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SOUNDTRACK: FLATBUSH ZOMBIES-Tiny Desk Concert #64 (August 13, 2020).

download (93)I’ve never heard of the Flatbush Zombies, but I really like their chill rap style.  Musically the songs are groovy and complex and the live backing vocalists (l-r: Danielle Withers; Nayanna Holley; Stevvi Alexander) really flesh out the sound.

Plus, there’s three lead rappers who have very different vocal styles and combine wonderfully.

Most of the music comes from keyboardist Brittani Washington and bassist Robin Bramlett.  But its the live drums (Drin Elliott) that really punch these songs (the cymbals sound really sharp and clean).

You’ve never really experienced Flatbush Zombies if you haven’t been to one of their live shows. The hip-hop group’s knack for tearing down festival stages is well documented and the energy transfer between members Zombie Juice, Meechy Darko and Erick Arc Elliott and their crowds is ferocious to put it lightly. So when I heard that they were recording a Tiny Desk concert from home, I was curious as to if and how that energy would manifest in a confined space.

It’s fun watching the band perform in this socially distanced house–everyone is far apart but clearly jamming off of each other, and the camera(s) are all over the room.

The Zombies present themselves like we’ve never seen or heard. Stripped down versions of “when i’m gone,” fan favorite, “Palm Trees” and the brand new James Blake-produced “Afterlife” are almost completely different from the recorded versions.

This may be yet another instance where a Tiny Desk Concert brings out the best of a rap band.  I don’t know what their recorded versions sound like, but the live band is great.  If this is really the first time they’ve played together, it’s a testament to how good they can all play together.

“when i’m gone” song starts out with Zombie Juice rapping.  He’s got a soft but intense delivery that I really like.  The backing vocals are really lovely.  Erick Ark Elliott takes the second verse.   His delivery is also quiet.  But it’s the addition of Meechy Darko’s gravelly, intense rapping that sets the song apart.  There’s also a nice instrumental breakdown at the end.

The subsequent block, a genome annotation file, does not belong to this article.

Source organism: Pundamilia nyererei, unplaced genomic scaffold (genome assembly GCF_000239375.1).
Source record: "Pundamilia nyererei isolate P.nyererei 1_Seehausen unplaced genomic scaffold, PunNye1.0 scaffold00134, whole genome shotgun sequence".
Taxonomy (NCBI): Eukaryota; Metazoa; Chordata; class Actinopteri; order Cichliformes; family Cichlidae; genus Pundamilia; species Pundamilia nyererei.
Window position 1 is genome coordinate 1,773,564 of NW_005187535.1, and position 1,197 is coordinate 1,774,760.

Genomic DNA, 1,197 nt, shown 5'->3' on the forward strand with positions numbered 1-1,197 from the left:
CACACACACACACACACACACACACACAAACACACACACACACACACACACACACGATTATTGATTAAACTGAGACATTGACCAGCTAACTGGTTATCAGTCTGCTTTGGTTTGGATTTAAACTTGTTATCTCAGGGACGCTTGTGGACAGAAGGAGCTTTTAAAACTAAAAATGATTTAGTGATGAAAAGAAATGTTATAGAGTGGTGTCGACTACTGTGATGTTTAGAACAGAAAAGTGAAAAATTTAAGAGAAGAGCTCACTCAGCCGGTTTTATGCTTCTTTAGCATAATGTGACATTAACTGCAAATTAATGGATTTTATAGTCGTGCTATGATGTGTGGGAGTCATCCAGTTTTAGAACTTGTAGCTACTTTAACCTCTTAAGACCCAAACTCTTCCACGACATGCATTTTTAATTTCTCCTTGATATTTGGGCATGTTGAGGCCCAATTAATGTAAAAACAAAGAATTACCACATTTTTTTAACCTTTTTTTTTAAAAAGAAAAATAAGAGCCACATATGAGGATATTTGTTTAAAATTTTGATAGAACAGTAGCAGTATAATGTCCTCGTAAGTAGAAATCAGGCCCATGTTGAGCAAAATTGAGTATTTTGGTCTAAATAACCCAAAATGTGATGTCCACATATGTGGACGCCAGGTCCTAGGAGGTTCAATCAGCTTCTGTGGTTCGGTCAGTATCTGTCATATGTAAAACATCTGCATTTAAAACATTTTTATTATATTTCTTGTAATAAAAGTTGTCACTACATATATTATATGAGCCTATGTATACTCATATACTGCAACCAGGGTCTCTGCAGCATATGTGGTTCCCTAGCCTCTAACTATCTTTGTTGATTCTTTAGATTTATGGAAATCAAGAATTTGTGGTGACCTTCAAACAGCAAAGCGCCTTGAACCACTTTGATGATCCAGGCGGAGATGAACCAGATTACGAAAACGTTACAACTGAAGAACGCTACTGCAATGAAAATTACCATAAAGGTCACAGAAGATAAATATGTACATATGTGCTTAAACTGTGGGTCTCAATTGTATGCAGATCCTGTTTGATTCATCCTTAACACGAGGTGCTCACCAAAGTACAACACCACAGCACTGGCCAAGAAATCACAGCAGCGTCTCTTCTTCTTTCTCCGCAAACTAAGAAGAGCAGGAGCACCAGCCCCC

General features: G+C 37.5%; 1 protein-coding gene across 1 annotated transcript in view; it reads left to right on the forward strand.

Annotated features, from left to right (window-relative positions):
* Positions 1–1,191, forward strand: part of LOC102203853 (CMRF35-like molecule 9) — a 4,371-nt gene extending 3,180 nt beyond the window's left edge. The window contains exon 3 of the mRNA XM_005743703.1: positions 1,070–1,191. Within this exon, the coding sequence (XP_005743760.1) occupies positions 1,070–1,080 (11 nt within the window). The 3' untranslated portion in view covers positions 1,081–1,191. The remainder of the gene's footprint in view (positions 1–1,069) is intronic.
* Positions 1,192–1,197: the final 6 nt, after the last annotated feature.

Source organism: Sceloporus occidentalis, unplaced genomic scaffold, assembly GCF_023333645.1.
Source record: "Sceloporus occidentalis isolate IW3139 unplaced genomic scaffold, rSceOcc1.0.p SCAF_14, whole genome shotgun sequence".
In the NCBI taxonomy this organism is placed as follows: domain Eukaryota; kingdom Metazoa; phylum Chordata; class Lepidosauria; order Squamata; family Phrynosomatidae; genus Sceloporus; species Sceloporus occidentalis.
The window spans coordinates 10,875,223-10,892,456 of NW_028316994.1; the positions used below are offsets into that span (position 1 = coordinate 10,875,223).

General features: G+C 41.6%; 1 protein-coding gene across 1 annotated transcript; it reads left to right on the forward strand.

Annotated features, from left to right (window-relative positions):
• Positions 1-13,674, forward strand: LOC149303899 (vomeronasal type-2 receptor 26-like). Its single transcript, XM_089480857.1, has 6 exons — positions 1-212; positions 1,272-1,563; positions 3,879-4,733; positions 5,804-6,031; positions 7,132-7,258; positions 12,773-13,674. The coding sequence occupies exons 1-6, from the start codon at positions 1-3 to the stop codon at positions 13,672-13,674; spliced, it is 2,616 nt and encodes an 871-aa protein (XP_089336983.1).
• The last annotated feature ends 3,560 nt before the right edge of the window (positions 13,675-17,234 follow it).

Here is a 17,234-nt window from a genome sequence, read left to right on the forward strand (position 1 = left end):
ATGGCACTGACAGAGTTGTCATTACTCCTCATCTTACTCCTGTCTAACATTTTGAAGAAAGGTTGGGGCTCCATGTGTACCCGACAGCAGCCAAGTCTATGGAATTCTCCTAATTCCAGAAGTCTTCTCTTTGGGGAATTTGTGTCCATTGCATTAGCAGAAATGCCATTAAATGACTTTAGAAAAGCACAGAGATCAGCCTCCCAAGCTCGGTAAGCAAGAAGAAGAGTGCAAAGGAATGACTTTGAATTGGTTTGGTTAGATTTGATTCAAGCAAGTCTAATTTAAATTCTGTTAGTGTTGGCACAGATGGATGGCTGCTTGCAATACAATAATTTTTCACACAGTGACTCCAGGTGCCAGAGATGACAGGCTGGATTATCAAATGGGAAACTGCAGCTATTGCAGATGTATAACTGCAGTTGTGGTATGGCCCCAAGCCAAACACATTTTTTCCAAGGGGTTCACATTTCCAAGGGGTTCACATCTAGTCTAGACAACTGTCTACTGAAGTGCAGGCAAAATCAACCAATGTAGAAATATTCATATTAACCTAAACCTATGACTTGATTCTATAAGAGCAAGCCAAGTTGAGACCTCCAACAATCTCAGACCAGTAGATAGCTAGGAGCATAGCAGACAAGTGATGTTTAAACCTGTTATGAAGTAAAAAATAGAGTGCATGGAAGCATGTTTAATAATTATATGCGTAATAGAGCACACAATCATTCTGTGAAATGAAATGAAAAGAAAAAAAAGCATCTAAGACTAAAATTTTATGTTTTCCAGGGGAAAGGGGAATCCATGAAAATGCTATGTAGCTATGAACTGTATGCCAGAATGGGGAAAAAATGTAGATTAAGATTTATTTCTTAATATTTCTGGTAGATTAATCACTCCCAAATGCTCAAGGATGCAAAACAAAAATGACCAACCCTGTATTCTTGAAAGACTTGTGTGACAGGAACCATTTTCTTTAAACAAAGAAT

Between songs, the guys introduce themselves.  Erik says he is Erik The Architect and Meechy says his government name is Dimitri Simms (which makes everyone laugh).

Introducing “Palm Trees” Erik says this is the first time you’ll hear this song in this way.  Meechy sings the first part with his deep gravelly Jamaican vocals.   For the second half, Zombie Juice raps in a kind of comical falsetto that I really like.

Meechy is a hilarious hype man, making all kind of hype sounds [Blap blap. gaboom, r-r-r-rah, bakka, bakka] as they introduce the band members.

The guys stand up for “Afterlife.”  Erik takes the lead and the other two guys back him up nicely.  There’s fantastic backing vocals on this song and it’s pretty clear that these guys are terrific live.

I really enjoyed this set and am looking forward to hearing more from these Zombies.

[READ: August 15, 2020] “All My Pronouns”

This essay kind of updates the prescriptivist/grammar article that David Foster Wallace wrote in Harper’s almost 20 years ago.

Anne Fadiman addresses the increased usage of they/their as both a singular pronoun and for nonbinary persons.

She explains that she is a classic prescriptivist when it comes to language and to life.  She sorted her M&Ms by color before eating them.  (Apparently 18% of respondents to a survey responded that they did this while 82% said “no, that’s weird”).  I think that’s weird, but I do go along with her on some other “splitter” attitudes.

She separates splitters vs. lumpers.  Splitters makes distinctions rather than finding commonalities.  Splitters don’t say you’ve seen a bird, or even a hawk, say a red-shouldered hawk.  Splitters enjoy organization; splitters enjoy grammar.

Splitters tend to be presciptivitsts–this is how people should talk.  While lumpers tend to be descriptivists this is how people actually talk.

Prescriptivists are called (usually by descriptivists) elitists, killjoys, curmudgeons, cranks, fussbudgets, old farts, usage nerds and grammar fascists.  Descriptivists are called (usually by prescriptivists) corrupters, miscreants, barbarians and vulgarians.

But now prescriptivists have to address the issue of the pronoun “they.” (more…)

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